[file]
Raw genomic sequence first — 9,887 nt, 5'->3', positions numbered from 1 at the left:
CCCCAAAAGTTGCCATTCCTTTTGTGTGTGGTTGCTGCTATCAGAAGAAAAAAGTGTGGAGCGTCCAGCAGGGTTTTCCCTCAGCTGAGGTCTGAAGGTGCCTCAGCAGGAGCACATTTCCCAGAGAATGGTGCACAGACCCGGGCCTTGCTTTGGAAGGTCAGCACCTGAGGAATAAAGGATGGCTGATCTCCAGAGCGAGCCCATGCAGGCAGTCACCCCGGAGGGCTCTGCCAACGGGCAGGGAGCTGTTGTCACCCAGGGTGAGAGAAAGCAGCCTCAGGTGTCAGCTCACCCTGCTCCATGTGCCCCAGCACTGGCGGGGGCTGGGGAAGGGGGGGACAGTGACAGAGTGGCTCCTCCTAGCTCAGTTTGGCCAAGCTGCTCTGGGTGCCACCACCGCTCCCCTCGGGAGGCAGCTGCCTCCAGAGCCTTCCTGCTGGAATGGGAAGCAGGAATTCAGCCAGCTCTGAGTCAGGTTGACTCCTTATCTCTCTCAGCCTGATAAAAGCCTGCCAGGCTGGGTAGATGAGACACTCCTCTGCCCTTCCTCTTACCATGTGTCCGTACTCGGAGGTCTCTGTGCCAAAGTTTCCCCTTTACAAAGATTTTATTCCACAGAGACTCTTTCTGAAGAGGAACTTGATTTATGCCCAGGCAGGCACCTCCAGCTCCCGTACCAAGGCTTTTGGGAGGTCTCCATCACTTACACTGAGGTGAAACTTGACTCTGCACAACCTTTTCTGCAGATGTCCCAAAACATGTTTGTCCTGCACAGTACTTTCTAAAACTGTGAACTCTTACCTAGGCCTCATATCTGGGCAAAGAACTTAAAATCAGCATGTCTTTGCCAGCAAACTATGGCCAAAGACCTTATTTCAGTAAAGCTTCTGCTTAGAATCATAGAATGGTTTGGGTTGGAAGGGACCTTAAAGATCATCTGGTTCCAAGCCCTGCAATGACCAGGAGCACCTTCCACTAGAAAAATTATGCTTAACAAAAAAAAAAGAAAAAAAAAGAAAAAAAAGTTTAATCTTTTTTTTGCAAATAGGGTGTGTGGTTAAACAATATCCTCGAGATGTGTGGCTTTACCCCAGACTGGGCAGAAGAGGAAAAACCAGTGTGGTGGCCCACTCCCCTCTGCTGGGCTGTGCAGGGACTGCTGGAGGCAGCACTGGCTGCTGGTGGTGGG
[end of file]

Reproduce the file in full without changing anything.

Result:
Raw genomic sequence first — 9,887 nt, 5'->3', positions numbered from 1 at the left:
CCCCAAAAGTTGCCATTCCTTTTGTGTGTGGTTGCTGCTATCAGAAGAAAAAAGTGTGGAGCGTCCAGCAGGGTTTTCCCTCAGCTGAGGTCTGAAGGTGCCTCAGCAGGAGCACATTTCCCAGAGAATGGTGCACAGACCCGGGCCTTGCTTTGGAAGGTCAGCACCTGAGGAATAAAGGATGGCTGATCTCCAGAGCGAGCCCATGCAGGCAGTCACCCCGGAGGGCTCTGCCAACGGGCAGGGAGCTGTTGTCACCCAGGGTGAGAGAAAGCAGCCTCAGGTGTCAGCTCACCCTGCTCCATGTGCCCCAGCACTGGCGGGGGCTGGGGAAGGGGGGGACAGTGACAGAGTGGCTCCTCCTAGCTCAGTTTGGCCAAGCTGCTCTGGGTGCCACCACCGCTCCCCTCGGGAGGCAGCTGCCTCCAGAGCCTTCCTGCTGGAATGGGAAGCAGGAATTCAGCCAGCTCTGAGTCAGGTTGACTCCTTATCTCTCTCAGCCTGATAAAAGCCTGCCAGGCTGGGTAGATGAGACACTCCTCTGCCCTTCCTCTTACCATGTGTCCGTACTCGGAGGTCTCTGTGCCAAAGTTTCCCCTTTACAAAGATTTTATTCCACAGAGACTCTTTCTGAAGAGGAACTTGATTTATGCCCAGGCAGGCACCTCCAGCTCCCGTACCAAGGCTTTTGGGAGGTCTCCATCACTTACACTGAGGTGAAACTTGACTCTGCACAACCTTTTCTGCAGATGTCCCAAAACATGTTTGTCCTGCACAGTACTTTCTAAAACTGTGAACTCTTACCTAGGCCTCATATCTGGGCAAAGAACTTAAAATCAGCATGTCTTTGCCAGCAAACTATGGCCAAAGACCTTATTTCAGTAAAGCTTCTGCTTAGAATCATAGAATGGTTTGGGTTGGAAGGGACCTTAAAGATCATCTGGTTCCAAGCCCTGCAATGACCAGGAGCACCTTCCACTAGAAAAATTATGCTTAACAAAAAAAAAAGAAAAAAAAAGAAAAAAAAGTTTAATCTTTTTTTTGCAAATAGGGTGTGTGGTTAAACAATATCCTCGAGATGTGTGGCTTTACCCCAGACTGGGCAGAAGAGGAAAAACCAGTGTGGTGGCCCACTCCCCTCTGCTGGGCTGTGCAGGGACTGCTGGAGGCAGCACTGGCTGCTGGTGGTGGG